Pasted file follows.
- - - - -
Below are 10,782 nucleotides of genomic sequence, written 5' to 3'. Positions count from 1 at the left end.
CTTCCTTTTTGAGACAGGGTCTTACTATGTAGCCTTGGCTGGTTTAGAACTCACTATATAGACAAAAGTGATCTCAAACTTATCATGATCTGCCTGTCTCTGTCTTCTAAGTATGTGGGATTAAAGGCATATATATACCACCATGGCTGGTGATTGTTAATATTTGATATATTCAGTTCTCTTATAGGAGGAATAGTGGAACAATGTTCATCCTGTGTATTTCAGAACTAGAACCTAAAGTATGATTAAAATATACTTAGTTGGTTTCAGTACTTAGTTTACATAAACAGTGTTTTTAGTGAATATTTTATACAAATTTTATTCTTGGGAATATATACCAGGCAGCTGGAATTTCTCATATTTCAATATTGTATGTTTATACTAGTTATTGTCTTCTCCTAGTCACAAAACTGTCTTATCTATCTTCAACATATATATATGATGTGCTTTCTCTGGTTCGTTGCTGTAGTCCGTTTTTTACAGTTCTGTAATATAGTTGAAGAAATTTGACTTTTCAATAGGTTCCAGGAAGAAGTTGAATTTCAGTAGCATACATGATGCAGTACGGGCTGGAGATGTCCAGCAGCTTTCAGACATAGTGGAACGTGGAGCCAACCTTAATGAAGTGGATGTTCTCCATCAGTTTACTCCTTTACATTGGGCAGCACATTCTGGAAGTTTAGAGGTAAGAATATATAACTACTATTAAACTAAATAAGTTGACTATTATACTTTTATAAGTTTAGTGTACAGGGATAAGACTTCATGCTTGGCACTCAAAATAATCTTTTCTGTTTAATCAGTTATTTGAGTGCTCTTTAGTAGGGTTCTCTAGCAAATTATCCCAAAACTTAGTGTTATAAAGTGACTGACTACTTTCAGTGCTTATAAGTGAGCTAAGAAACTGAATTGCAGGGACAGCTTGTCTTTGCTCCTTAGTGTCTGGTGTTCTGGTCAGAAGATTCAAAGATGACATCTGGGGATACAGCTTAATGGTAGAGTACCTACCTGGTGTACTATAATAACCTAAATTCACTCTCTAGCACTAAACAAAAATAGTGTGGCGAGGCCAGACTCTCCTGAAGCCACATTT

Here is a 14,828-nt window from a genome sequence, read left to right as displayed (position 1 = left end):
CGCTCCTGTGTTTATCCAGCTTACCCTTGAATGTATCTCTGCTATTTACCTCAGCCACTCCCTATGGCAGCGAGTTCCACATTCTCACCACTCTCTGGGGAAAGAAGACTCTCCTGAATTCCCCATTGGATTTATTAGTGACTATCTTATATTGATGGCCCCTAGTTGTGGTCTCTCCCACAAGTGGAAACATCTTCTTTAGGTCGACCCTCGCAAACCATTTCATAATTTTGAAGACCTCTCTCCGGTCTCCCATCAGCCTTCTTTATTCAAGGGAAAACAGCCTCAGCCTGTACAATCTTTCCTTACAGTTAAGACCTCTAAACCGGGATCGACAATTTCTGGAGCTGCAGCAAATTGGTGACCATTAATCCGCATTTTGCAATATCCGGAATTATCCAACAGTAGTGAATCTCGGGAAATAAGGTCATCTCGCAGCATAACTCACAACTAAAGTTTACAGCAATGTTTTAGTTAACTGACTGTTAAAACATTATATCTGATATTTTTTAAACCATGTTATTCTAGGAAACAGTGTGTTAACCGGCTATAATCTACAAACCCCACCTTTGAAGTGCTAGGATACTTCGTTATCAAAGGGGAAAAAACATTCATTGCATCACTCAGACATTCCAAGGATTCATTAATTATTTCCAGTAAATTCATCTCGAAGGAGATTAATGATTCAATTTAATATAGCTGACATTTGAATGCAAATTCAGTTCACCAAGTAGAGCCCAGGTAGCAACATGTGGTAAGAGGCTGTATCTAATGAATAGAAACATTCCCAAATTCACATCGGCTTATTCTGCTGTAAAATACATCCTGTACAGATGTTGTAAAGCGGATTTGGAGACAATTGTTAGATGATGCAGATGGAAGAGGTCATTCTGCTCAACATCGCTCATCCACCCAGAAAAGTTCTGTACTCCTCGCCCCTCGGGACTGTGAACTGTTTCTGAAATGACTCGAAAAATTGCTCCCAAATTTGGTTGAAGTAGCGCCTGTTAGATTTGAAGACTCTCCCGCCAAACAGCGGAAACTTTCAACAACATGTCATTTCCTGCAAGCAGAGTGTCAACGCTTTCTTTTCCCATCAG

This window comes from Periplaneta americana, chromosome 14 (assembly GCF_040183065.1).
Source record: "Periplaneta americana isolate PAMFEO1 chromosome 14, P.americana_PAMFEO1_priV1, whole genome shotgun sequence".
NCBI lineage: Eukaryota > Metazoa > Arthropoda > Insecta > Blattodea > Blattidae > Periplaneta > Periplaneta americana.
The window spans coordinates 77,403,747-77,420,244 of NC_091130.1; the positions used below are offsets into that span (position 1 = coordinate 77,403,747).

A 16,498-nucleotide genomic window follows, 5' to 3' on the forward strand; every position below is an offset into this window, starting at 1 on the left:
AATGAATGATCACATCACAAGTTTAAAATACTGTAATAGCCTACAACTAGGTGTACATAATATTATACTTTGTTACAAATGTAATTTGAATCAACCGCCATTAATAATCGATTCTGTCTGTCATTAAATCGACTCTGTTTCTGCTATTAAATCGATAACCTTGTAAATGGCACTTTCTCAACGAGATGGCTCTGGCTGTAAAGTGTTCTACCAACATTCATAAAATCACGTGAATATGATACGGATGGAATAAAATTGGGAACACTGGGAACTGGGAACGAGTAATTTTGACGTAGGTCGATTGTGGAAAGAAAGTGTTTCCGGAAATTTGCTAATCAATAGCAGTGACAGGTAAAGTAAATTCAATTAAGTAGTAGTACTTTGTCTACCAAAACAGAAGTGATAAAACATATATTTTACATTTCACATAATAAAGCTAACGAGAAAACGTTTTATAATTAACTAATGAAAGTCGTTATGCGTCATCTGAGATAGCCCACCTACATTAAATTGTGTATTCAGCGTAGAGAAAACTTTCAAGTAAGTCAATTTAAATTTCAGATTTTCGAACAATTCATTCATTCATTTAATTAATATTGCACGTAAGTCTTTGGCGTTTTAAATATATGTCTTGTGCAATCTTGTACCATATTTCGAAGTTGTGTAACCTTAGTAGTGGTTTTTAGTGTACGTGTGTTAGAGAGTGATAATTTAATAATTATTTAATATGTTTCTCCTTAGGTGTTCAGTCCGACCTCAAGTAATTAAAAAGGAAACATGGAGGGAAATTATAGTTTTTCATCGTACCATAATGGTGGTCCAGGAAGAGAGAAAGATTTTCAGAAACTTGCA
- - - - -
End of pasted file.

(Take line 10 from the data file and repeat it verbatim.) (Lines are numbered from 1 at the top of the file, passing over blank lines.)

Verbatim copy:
AATGAATGATCACATCACAAGTTTAAAATACTGTAATAGCCTACAACTAGGTGTACATAATATTATACTTTGTTACAAATGTAATTTGAATCAACCGCCATTAATAATCGATTCTGTCTGTCATTAAATCGACTCTGTTTCTGCTATTAAATCGATAACCTTGTAAATGGCACTTTCTCAACGAGATGGCTCTGGCTGTAAAGTGTTCTACCAACATTCATAAAATCACGTGAATATGATACGGATGGAATAAAATTGGGAACACTGGGAACTGGGAACGAGTAATTTTGACGTAGGTCGATTGTGGAAAGAAAGTGTTTCCGGAAATTTGCTAATCAATAGCAGTGACAGGTAAAGTAAATTCAATTAAGTAGTAGTACTTTGTCTACCAAAACAGAAGTGATAAAACATATATTTTACATTTCACATAATAAAGCTAACGAGAAAACGTTTTATAATTAACTAATGAAAGTCGTTATGCGTCATCTGAGATAGCCCACCTACATTAAATTGTGTATTCAGCGTAGAGAAAACTTTCAAGTAAGTCAATTTAAATTTCAGATTTTCGAACAATTCATTCATTCATTTAATTAATATTGCACGTAAGTCTTTGGCGTTTTAAATATATGTCTTGTGCAATCTTGTACCATATTTCGAAGTTGTGTAACCTTAGTAGTGGTTTTTAGTGTACGTGTGTTAGAGAGTGATAATTTAATAATTATTTAATATGTTTCTCCTTAGGTGTTCAGTCCGACCTCAAGTAATTAAAAAGGAAACATGGAGGGAAATTATAGTTTTTCATCGTACCATAATGGTGGTCCAGGAAGAGAGAAAGATTTTCAGAAACTTGCA